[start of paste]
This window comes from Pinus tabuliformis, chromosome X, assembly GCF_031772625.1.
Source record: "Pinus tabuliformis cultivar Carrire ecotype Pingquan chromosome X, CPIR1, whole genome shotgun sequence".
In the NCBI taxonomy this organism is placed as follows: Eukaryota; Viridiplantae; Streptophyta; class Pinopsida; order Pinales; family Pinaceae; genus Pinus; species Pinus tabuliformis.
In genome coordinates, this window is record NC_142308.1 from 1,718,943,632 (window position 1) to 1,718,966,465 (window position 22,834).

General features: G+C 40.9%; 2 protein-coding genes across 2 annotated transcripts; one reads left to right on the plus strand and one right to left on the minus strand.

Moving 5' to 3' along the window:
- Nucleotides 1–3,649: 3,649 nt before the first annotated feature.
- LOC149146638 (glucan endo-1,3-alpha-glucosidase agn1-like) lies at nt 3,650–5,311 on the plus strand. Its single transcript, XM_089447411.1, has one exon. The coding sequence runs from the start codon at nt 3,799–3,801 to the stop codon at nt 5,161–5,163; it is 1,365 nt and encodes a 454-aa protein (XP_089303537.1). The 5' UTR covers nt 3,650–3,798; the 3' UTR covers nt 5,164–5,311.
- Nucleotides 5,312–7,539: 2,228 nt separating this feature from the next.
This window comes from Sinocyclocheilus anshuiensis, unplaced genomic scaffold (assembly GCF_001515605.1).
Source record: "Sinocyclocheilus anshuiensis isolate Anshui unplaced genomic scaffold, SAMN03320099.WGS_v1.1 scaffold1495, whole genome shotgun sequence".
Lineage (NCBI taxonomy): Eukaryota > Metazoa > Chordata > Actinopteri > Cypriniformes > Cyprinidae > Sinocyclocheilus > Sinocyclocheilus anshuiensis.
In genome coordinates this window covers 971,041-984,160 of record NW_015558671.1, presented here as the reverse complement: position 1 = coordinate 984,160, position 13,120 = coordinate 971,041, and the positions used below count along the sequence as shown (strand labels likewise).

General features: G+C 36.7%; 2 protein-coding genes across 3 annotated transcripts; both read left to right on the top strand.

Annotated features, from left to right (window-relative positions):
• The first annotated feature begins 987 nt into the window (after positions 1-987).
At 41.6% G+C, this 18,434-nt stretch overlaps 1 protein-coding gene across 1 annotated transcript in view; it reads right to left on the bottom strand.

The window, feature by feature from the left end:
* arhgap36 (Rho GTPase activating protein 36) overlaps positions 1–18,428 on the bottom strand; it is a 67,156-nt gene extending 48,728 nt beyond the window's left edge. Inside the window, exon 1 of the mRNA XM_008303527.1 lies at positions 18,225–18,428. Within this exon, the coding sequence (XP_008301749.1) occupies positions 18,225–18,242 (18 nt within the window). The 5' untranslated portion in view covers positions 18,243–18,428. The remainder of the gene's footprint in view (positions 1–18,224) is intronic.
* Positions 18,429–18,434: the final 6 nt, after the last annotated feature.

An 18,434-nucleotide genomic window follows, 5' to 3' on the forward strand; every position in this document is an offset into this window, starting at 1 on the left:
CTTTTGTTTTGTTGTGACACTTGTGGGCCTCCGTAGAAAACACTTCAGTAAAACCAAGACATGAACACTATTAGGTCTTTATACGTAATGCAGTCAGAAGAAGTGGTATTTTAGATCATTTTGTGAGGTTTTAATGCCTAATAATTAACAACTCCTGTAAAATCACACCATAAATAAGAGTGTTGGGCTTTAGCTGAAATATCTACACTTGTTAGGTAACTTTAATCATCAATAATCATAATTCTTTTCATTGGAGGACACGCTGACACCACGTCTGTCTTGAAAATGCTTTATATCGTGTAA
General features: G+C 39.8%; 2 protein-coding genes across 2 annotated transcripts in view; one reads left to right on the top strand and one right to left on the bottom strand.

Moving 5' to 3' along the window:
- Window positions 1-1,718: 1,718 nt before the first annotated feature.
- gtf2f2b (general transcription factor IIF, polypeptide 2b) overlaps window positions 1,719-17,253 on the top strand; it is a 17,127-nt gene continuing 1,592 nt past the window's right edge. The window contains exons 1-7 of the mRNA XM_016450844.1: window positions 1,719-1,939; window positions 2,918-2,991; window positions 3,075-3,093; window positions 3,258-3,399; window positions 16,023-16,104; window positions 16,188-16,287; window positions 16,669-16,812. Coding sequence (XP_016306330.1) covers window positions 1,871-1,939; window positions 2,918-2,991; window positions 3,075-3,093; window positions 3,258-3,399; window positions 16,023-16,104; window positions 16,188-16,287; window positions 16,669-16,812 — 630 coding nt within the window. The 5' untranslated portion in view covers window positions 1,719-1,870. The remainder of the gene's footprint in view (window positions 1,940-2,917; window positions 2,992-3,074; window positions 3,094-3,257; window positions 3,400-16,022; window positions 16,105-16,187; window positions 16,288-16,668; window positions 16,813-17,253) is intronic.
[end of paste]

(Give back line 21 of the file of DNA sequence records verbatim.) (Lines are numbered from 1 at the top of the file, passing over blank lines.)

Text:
An 18,434-nucleotide genomic window follows, 5' to 3' on the forward strand; every position in this document is an offset into this window, starting at 1 on the left: